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Scripture, Tradition, and Reason

As many of us are aware, we Episcopalians have long held confidence in three equally important sources for understanding, insight and revelation: Scripture, Tradition, and Reason. Another way to refer to these three authorities is as the “Three-Legged Stool” of Anglicanism.

Like Reformed Protestants, we have confidence in the authority of Scripture to help us understand the human and the divine. Scripture is the inspired Word of God which reveals something of both the will of God and purposes of human existence. With Protestants, we believe it is authoritative for our living and decision-making. However, unlike Protestants, we do not say “sola scriptura” – Scripture will never be our exclusive source of divine inspiration and sacred revelation.

With Roman Catholicism and other Orthodox branches of Christianity, we also hold in high esteem our Tradition. We believe that God’s purposes and our responsibilities are also revealed in that which has been handed down to us: prayers, beliefs, actions, counsels, hymns, and such. These traditional ways of belonging, believing, and behaving are also divine voice, inspired and inspiring. Not just “what we do around here” but divine revelation. However, distinct from orthodoxy’s singular reliance on tradition, we add in “reason” as source of revelation.


Reason is not merely or exclusively that which we think. It is not opposed to emotion (as in “be reasonable”). It is the entirety of human experience, beingness, inquiry, and wisdom. Reason is revelatory of God’s vision to God’s people. It encompasses scientific inquiry and personal experience. It affirms that the human realm of embodiment, exploration, education, and discovery can also reveal something vital and significant about God and humankind alike.

At times, one source may loom larger in our discernment, but taken over time, these are equal partners in our lifelong endeavor to be and become the people of God’s vision and purpose. We depend upon all three. But what does this three-legged stool have to do with our politics, or our political engagements, decisions, and actions? A quick answer is that each informs our political life at least as much as in other spheres of our life. One can see traces of these influences in previous essays and we’ll unfold these in future reflections.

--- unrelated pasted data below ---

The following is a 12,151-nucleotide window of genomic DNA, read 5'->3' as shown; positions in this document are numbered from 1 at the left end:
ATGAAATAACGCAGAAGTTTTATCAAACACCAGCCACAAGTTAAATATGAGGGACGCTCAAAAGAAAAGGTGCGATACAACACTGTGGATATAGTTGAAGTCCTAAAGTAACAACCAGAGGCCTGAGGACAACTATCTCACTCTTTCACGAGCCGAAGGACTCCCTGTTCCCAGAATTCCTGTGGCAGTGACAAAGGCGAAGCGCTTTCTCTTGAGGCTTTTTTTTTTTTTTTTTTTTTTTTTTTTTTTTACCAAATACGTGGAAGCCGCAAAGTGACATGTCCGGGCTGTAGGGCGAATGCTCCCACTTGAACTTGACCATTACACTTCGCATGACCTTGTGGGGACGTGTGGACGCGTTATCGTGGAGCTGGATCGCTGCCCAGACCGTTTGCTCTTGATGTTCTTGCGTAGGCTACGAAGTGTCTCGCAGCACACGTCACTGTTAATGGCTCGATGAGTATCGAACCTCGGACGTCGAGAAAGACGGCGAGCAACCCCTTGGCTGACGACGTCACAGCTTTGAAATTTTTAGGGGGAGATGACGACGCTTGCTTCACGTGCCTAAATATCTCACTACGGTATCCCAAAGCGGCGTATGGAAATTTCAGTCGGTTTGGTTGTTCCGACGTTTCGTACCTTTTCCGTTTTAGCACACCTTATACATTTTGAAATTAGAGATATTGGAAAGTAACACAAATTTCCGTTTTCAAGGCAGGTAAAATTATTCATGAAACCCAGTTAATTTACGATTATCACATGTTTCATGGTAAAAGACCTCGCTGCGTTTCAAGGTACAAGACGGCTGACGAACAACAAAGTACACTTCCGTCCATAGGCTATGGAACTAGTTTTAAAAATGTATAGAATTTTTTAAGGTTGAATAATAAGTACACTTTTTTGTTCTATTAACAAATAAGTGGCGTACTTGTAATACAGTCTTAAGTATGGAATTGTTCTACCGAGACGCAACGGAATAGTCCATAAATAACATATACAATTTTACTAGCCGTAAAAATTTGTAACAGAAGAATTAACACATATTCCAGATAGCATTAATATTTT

Anglicanism’s reliance on Scripture, Reason and Tradition might improve our political conversations by virtue of its triumvirate nature. All three as equal sources means that there are no easy answers. There is no such thing as “one size fits all” or “once for ever” when it comes to human communities, actions, and policies. To depend upon multiple perspectives in our discernment is to accept the truth that there are many paths to a decision. There are divergent voices and perspectives which alone may warp, but together expand into greater comprehensiveness and wholeness. Hearing from different perspectives, we can meet in action, if we have the will and the courage to hear and learn from each other. No one perspective can possibly cover all the richness of possibility and viability. None wins over the others, but each supports and is supported by the other. Each, by itself, is insufficient to the task – taken together, in conversation, inspiration and revelation are possible. There is such a thing as common ground, but it is not to be understood in win/lose, simplistic terms – but in collegiality, collaboration, and mutual dependence.

This sounds like a healthy democracy to me, and a healthy religion. What about you? Could it be that we Episcopalians might have something of value to give if and when we decide to bring our religion to bear upon our politics? It takes courage, and willingness to be very publicly vulnerable, but it seems to me that this kind of perspective is pretty much what we all need about now. We need to find common ground. We need to reckon with the fact that none of us has the whole truth, and nothing but the truth. We need to evaluate prospective decisions (and legislation) through the lens of ethics that are grounded in Scripture, not just rhetorically but actually (I’d suggest we begin with Matthew 25 and Micah 6). We need to challenge those who would interpret Scripture to privilege and protect their own power and in the process, deform and maim it. We also can model ways to purposefully listen to what our past tells of us today’s ethical choices (as well as the consequences of not making them) – precisely because we have experience in respecting and listening to our past (and knowing what is in need of repentance in that same past). We could make a significant contribution to the place of education, experience, reason, and community in the politics of the day.

Are we? Shall we? Can we? Want to help one another? Across any and all “aisles” that would divide us?

 

Jan Smith Wood

  October 2017  
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